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Family Reunification of Spouses (s. 56(9) of the International Protection Act 2015

A v The Minister for Justice & Equality, Attorney General and Ireland and IHREC (Notice Party) (High Court, Barrett J, 17 July 2019)

Judgment of Judge Barrett delivered on 17th July 2019:

This judgment found Section 56 (9) (a) of the International Protection Act 2015 to be unconstitutional.

The provision provides that a marriage must be subsisting at the time that an applicant applies for international protection in order to be eligible to apply for family reunification with their spouse.  In other words, a person who marries after being granted international protection is barred from applying for family reunification in respect of his or her spouse.

Mr A is a national of Afghanistan who applied for asylum in Ireland. He was granted refugee status in 2015, and in 2017 he married his wife in Pakistan. He then applied for family reunification in respect of his wife pursuant to s. 56 the 2015 Act, but the Minister refused to accept his application s. 56(9)(a) of the 2015 Act, that is, because the marriage was not subsisisting at the time that he applied for international protection.

Mr A challenged the Minister’s decision on the basis that such rule was contrary to Article 40.1 of the Constitution (equality before the law), Article 40.3 of the Constitution (the right to marry) and Article 41 of the Constitution (the State’s obligations to protect the family and the institution of marriage).

Mr A also complained that s. 56(9) was in breach of the State’s obligations under Articles 8 (right to the protection of private and family life) and 14 (prohibition of discrimination) of the European Convention on Human Rights (ECHR).

The Minister raised a preliminary objection in by arguing that Mr A’s judicial review action was premature as he could still make an application under a non-statutory discretionary reunification regime that the Minister has separately established outside of the 2015 Act, namely the INIS Policy Document for Non-EEA Family Reunification (December 2016). In this respect, Judge Barrett held that this argument was “… the ‘reddest of red herrings’; it but distracts from the true issues at play.”

Judge Barrett concluded that S.56 (9)(a) is in fact unconstitutional.

In relation to the substance of his claim, Mr A argued, inter alia, that:

  • He was a member of a marital family within the meaning of Article 41 of the Irish Constitution, yet for the purposes of s.56 (9)(a) his wife was (unlawfully) not treated as a member of his family;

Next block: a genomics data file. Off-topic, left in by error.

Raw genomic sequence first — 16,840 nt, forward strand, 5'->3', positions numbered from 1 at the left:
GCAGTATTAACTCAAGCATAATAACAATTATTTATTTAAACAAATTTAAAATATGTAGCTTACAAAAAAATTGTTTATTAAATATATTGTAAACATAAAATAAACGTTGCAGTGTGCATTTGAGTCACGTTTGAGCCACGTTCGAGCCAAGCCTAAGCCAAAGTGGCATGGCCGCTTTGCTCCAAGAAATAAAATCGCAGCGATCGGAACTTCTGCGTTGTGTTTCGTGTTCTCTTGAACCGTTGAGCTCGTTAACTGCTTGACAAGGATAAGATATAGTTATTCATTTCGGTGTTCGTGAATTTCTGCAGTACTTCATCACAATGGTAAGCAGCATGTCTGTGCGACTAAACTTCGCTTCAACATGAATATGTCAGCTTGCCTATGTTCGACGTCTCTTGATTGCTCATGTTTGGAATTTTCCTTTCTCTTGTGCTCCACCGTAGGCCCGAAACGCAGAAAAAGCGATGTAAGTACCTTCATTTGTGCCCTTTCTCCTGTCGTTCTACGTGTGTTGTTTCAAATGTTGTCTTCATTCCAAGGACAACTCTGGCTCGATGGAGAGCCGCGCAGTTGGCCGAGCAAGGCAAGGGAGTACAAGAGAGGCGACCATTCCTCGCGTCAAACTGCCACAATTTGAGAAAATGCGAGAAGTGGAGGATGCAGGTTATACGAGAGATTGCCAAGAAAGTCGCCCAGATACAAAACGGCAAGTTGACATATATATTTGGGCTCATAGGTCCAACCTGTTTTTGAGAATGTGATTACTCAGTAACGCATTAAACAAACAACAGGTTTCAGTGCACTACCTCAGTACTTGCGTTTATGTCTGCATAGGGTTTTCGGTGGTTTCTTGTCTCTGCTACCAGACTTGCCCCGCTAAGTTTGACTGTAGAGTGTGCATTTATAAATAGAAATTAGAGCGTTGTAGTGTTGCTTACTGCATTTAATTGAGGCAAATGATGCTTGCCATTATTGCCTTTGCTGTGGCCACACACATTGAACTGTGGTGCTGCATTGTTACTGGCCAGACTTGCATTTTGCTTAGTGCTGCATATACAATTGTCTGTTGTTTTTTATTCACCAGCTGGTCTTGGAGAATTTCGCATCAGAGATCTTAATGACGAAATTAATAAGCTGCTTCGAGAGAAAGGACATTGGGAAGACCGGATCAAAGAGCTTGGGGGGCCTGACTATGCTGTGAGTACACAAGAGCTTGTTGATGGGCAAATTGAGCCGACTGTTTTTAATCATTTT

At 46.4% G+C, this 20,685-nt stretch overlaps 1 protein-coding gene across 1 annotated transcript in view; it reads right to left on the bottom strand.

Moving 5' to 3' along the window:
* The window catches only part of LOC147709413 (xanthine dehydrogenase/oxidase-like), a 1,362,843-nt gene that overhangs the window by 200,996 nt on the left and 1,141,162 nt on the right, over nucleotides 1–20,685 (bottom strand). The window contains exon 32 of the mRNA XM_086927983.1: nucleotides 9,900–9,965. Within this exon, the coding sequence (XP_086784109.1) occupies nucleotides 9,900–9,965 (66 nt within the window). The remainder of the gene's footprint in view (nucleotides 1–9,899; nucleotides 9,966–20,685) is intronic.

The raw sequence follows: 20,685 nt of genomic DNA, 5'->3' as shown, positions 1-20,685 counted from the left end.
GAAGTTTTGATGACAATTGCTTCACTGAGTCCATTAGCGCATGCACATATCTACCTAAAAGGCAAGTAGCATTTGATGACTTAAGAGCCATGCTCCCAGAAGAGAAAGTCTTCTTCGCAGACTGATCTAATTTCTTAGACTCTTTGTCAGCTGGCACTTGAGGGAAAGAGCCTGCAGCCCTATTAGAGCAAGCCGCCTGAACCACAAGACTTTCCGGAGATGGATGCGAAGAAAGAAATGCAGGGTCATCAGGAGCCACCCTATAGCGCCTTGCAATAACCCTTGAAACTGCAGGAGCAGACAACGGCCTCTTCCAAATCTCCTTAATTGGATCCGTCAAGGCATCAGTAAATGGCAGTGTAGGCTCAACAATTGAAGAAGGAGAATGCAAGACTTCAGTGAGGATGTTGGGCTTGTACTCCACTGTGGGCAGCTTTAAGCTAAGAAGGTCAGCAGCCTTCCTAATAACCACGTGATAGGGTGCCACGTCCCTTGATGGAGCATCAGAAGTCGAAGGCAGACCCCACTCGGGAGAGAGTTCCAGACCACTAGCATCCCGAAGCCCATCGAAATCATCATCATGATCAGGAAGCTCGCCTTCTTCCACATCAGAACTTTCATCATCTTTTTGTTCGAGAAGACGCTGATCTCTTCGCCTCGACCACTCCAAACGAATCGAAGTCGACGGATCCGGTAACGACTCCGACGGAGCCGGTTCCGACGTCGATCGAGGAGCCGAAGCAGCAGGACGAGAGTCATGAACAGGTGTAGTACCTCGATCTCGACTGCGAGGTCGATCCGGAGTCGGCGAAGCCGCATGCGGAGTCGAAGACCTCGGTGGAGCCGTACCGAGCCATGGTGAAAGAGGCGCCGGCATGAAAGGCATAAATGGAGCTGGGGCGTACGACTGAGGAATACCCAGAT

• Thanks for s.56(9)(a), his marriage was (unlawfully) treated less favourably than, inter alia, refugees who married before applying for international protection;
  • Although the court was offered reasons by the Minister for treating differently a marriage made pre-/post- application for refugee status, the reasons were generalised, unsupported by objective empirical evidence and seemed to be informed by a mistaken sense that all refugees apply for international protection when they arrive in Ireland (when in fact they do not always apply); and
  • The difference in treatment of Mr A’s marriage was unconstitutional in that it failed to treat Mr A as equal before the law to, inter alia, the other refugees referred to in (ii) and/or failed “to guard with special care the institution of Marriage” in breach of Article 41.3.1. of the Constitution.

Judge Barrett concluded on the constitutionality issue that Mr A had pointed convincingly to what he claims is unconstitutional treatment of him and his marriage, whereas the rationales offered by the Respondent Minister in support of the constitutionality of S.56(9)(1) failed (namely, that the provision was aimed at facilitating reunification of spouses who had been forcibly separated; that it facilitates speedy family reunification; to control/prevent marriages of convenience; and to comply with the State’s international obligations).

Looking at ECHR dimension of proceedings, the Judge declined to follow the judgment which was delivered by the High Court in January 2019 in RC v MJE [2019] IEHC 65. In the RC judgment, the judge had declined to follow the decision the European Court of Human Rights in Hode and Abdi v the United Kingdom [2013] 56 EHRR 27. Judge Barrett in his decision was mindful of the binding appellate court precedent in D.P.P. v O’Brien [2010] IECCA 103. Judge Barrett found, as per O’Brien, the court is bound to follow the decision of the European Court of Human Rights in Hode and Abdi. Judge Barrett found that the Respondents’ response in this case flounders in the face of Hode and Abdi and held that S.56(9)(a) is incompatible with the European Convention of Human Rights.

The High Court concluded by granting: a declaration that S.56(9)(a) of the 2015 Act is repugnant to the provisions of the Constitution, an order of certioirari quashing the Minister’s decision refusing Mr A’s application for family reunification, and further noted that, had the court not made its finding of unconstitutionality, it would have granted a declaration pursuant to s.5 of the European Convention of Human Rights Act 2003 that s.56 (9)(a) is incompatible with the State’s obligations under Article 14 of the European Convention of Human Rights (prohibition of discrimination) read in conjunction with Article 8 of the European Convention on Human Rights (right to protection of private and family life).

The judgment may be appealed to the Court of Appeal or to the Supreme Court.